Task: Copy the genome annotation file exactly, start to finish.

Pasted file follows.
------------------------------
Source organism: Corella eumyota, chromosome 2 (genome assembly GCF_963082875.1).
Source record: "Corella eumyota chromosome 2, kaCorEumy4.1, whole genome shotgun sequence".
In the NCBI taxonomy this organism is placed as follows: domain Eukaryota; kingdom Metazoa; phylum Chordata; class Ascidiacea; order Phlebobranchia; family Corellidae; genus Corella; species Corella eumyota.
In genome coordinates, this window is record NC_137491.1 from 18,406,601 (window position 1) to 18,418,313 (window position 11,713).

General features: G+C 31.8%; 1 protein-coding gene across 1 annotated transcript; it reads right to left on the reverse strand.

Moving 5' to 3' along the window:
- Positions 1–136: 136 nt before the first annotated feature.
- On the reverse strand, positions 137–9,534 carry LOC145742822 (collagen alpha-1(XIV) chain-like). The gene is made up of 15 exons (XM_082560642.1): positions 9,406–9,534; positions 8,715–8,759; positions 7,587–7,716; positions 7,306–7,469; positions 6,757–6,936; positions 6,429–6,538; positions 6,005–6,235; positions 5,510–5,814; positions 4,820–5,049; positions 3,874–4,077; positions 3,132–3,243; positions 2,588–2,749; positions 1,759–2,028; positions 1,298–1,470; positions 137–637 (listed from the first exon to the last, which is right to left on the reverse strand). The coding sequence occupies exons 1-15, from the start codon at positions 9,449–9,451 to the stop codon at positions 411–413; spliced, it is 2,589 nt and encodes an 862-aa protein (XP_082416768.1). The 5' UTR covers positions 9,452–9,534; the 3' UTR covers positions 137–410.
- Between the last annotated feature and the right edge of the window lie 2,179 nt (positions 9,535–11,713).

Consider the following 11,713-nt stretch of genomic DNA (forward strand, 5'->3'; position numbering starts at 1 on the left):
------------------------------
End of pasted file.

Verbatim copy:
Source organism: Corella eumyota, chromosome 2 (genome assembly GCF_963082875.1).
Source record: "Corella eumyota chromosome 2, kaCorEumy4.1, whole genome shotgun sequence".
In the NCBI taxonomy this organism is placed as follows: domain Eukaryota; kingdom Metazoa; phylum Chordata; class Ascidiacea; order Phlebobranchia; family Corellidae; genus Corella; species Corella eumyota.
In genome coordinates, this window is record NC_137491.1 from 18,406,601 (window position 1) to 18,418,313 (window position 11,713).

General features: G+C 31.8%; 1 protein-coding gene across 1 annotated transcript; it reads right to left on the reverse strand.

Moving 5' to 3' along the window:
- Positions 1–136: 136 nt before the first annotated feature.
- On the reverse strand, positions 137–9,534 carry LOC145742822 (collagen alpha-1(XIV) chain-like). The gene is made up of 15 exons (XM_082560642.1): positions 9,406–9,534; positions 8,715–8,759; positions 7,587–7,716; positions 7,306–7,469; positions 6,757–6,936; positions 6,429–6,538; positions 6,005–6,235; positions 5,510–5,814; positions 4,820–5,049; positions 3,874–4,077; positions 3,132–3,243; positions 2,588–2,749; positions 1,759–2,028; positions 1,298–1,470; positions 137–637 (listed from the first exon to the last, which is right to left on the reverse strand). The coding sequence occupies exons 1-15, from the start codon at positions 9,449–9,451 to the stop codon at positions 411–413; spliced, it is 2,589 nt and encodes an 862-aa protein (XP_082416768.1). The 5' UTR covers positions 9,452–9,534; the 3' UTR covers positions 137–410.
- Between the last annotated feature and the right edge of the window lie 2,179 nt (positions 9,535–11,713).

Consider the following 11,713-nt stretch of genomic DNA (forward strand, 5'->3'; position numbering starts at 1 on the left):